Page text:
This inquiry focuses on how action specific feedback can be used to improve the quality and accuracy of scientific writing within my mixed ability, Year 8 Biology class. The co-creation of literacy specific success criteria and the provision of Dedicated Improvement and Reflection Time (DIRT) were also considered. The following research questions were addressed through the inquiry:
- What impact does action specific feedback DIRT have on pupils’ accuracy of scientific writing?
- What impact does action specific feedback and DIRT have on pupils’ attitudes towards extended writing in Science?
- How useful is the provision of co-created, science specific, literacy success criteria for pupils when writing in Science?
The intervention spanned 3 lessons. It involved the co-creation of scientific, literacy specific success criteria for pupils to self-check their work against during a graph analysis extended writing task. I marked the task, providing pupils with actionable, written feedback. Pupils were then given Dedicated Improvement and Reflection Time (DIRT) within a lesson to complete their prescribed actions.
A sub-group of 6 mixed gender and ability pupils were focused upon during the collection of data. Qualitative, attitudinal data was generated through observations of pupils during intervention lessons, semi-structured interviews and questionnaires. Quantitative data was generated through pre- and post-intervention literacy scores and Science levels.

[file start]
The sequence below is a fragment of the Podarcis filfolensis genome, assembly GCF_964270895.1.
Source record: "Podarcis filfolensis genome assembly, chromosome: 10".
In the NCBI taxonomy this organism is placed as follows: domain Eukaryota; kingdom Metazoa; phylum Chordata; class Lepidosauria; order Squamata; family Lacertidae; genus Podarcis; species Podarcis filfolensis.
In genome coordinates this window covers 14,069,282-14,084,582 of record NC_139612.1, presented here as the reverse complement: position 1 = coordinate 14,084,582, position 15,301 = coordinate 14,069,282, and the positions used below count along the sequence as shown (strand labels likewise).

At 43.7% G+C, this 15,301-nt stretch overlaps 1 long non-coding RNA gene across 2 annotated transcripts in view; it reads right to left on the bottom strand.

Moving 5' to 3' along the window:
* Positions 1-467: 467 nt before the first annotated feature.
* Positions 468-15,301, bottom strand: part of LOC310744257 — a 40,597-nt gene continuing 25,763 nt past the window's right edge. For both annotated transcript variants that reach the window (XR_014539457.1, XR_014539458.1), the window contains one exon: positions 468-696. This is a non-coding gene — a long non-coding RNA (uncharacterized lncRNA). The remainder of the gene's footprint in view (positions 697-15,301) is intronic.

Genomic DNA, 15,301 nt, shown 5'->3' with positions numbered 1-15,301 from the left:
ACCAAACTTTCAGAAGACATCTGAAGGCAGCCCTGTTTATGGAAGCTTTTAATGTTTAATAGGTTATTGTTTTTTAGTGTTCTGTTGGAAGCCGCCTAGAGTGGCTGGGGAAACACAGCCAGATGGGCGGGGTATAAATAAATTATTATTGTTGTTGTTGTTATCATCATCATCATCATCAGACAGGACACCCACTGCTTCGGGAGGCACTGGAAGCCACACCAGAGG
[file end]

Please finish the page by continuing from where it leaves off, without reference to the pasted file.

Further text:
All pupils within the focus group demonstrated improved learning outcomes in terms of scientific literacy and Science levels post intervention. Furthermore, the pupils also appeared to gain satisfaction and confidence through both understanding how to improve their work and through carrying out improvements. Co-created success criteria appeared to be of limited use to pupils during the initial task. However, the success criteria’s use to pupils appeared to increase following feedback. Another finding was that pupils often required one to one oral feedback to clarify and be able to engage with written feedback.
The findings suggest that the use of specific feedback and DIRT had a positive impact upon the accuracy of scientific writing within my class, as well as upon pupils’ attitudes towards extended writing in Science. The provision of co-created, science specific, literacy success criteria for pupils when writing in Science appears to be most effective if pupils have an understanding of how the criteria applies to the context of their work.
Whilst the findings are specific to my Year 8 Biology class, the implications of the inquiry may be relevant to teaching and learning in a broader context, impacting upon pupils in other contexts, myself as a teacher, my colleagues and school, and potentially teaching professionals in other schools.